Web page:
Le Anne Schreiber, who became the first woman to run a major American daily newspaper’s sports section when The New York Times appointed her to that position in 1978, died on Friday at a hospital in Poughkeepsie, N.Y. She was 73.
The cause was lung cancer, said Jennifer Shute, a close friend.
Ms. Schreiber, who was later an ombudswoman for ESPN, was an untraditional choice to be The Times’s sports editor: She had never covered sports for a daily newspaper, though she had gained some experience writing about the subject.
Her reporting for Time magazine from the 1976 Summer Olympics in Montreal prompted the tennis star and feminist Billie Jean King to name her editor of her magazine, womenSports.
Ms. Schreiber joined The Times’s sports section in early 1978 as an assistant editor. Several months later, at 33, she replaced James Tuite as the editor, but with a caveat: She told the newspaper’s management that she would stay at the job for only two years.
“If The New York Times was ready to appoint a female head of a hugely male department for the first time in its history, I had no right to refuse the position,” she wrote in a memoir, “Midstream” (1990), in which she recalled feeling less than fully accepted both inside and outside the paper. At the time, The Times was in the midst of settling a class-action sex-discrimination lawsuit filed by hundreds of its female employees.
“I was,” she wrote, “depending on one’s view, the bitch, the saint, the amazon, the token, the recipient of awards and death threats and, ultimately, the ingrate, for insisting upon my pre-agreed release after two excruciating years.”
Gerald Eskenazi, a sportswriter for The Times for 44 years, wrote in an email that Ms. Schreiber had been eager to learn “what we covered and also what we might be doing differently.”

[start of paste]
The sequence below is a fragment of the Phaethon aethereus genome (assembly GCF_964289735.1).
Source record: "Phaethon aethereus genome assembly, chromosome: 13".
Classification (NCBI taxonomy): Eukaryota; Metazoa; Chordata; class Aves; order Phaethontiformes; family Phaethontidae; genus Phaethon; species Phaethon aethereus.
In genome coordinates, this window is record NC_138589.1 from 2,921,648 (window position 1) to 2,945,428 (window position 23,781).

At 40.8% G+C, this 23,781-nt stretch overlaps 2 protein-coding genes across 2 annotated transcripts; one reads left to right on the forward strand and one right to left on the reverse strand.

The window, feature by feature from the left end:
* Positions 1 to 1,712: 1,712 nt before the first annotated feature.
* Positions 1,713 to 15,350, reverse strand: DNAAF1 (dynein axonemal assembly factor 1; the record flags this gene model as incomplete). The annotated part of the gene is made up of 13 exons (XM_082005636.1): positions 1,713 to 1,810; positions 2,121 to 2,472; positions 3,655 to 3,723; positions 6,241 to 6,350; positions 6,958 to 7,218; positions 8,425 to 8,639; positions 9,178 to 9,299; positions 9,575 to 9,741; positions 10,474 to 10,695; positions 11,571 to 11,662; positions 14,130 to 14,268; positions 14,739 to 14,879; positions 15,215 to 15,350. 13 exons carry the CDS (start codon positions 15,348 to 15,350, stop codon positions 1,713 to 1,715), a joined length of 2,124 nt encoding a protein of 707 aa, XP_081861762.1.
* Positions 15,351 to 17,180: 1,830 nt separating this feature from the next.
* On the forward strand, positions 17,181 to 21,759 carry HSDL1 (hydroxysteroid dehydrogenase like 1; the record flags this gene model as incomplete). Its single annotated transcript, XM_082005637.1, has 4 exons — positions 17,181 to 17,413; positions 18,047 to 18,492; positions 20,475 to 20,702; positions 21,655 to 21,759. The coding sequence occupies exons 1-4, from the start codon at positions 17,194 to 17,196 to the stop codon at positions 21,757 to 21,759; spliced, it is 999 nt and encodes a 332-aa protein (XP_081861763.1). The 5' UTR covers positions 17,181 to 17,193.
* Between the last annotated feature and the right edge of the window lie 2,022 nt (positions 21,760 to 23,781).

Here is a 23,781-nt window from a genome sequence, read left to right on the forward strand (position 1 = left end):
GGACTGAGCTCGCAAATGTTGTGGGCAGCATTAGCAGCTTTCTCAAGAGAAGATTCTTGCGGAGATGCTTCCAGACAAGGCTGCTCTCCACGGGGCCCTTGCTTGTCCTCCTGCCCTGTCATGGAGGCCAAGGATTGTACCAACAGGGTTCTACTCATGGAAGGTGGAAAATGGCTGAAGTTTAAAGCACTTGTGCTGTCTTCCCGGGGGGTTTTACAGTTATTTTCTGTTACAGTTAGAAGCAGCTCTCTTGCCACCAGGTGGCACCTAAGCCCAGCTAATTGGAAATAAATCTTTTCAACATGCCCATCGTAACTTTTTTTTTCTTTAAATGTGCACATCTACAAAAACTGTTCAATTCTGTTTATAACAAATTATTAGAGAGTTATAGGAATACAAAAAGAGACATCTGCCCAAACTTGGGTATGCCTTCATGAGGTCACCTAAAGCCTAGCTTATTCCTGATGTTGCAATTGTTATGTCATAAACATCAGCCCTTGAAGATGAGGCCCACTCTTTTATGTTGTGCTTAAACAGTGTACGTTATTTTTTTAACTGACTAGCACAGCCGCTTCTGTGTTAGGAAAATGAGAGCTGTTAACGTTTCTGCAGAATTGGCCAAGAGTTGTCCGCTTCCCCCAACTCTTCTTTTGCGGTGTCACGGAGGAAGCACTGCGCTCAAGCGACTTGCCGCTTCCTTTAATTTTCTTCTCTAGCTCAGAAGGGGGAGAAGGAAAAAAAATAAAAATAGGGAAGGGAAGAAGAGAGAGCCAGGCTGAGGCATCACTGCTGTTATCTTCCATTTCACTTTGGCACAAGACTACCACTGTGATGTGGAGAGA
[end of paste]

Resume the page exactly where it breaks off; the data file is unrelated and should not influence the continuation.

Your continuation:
And, he said, “With her Socratic method, she made you think about what you were doing.”
A flash point in her tenure occurred in early 1980, when she killed a column by the Pulitzer Prize-winning sports columnist Red Smith, in which he called for a boycott of that year’s Summer Olympics in Moscow to protest the Soviet invasion of Afghanistan. The decision caused a furor, both inside and outside the paper, but Ms. Schreiber said the column had had several errors. Dozens of countries, including the United States, boycotted the Olympics soon afterward.
After leaving the sports section in September 1980, Ms. Schreiber spent nearly four years as deputy editor of The Times Book Review. Although several women have been deputy sports editors at The Times since her departure, none have held the top job.
Le Anne Schreiber was born on Aug. 4, 1945, in Evanston, Ill. Her father, Newton, worked in the photography division of Life magazine, and her mother, Beatrice, was a homemaker. Athletic growing up, Le Anne played pickup basketball and baseball in the absence of organized sports for girls.
She earned a bachelor’s degree from Rice University in Houston and a master’s from Stanford University. While doing postgraduate work at Harvard, where she was planning for a career teaching English literature, she decided that journalism might be a more exciting pursuit. She wrote a letter in 1974 to Henry Grunwald, the managing editor of Time, suggesting article ideas.
“The ideas caught his eye,” she told The Philadelphia Inquirer in 1978, and she was hired. Starting in 1974, she originally covered international politics, but she later persuaded Mr. Grunwald to send her to cover the Montreal Olympics.
“I wrote three cover-length stories in three weeks — and I’d never written a sports story before,” she told The Inquirer.
She was hired by womenSports two months after the Olympics and joined The Times a year and a half later.
After leaving The Times in 1984, she wrote “Midstream,” a dual account of her mother’s death and Ms. Schreiber’s life in rural upstate New York; freelance articles, including two for Glamour magazine about abortion that won a National Magazine Award in 1992; and “Light Years” (1996), a book of reflective essays written after her parents and brother, Michael, had died, all of cancer.
No immediate family members survive.
In recent years Ms. Schreiber taught English at the New York State Writers Institute at the University at Albany. In 2007, she returned to sports for two years as ESPN’s ombudswoman.
“She enjoyed it because by the time she had left The Times, she had become sports-phobic,” Milena Herring, her former partner, said in a telephone interview. “She didn’t want to watch the U.S. Open on TV or in person. But at ESPN, it wasn’t about sports at all, but about looking at the coverage of sports as a journalist with a critical eye.”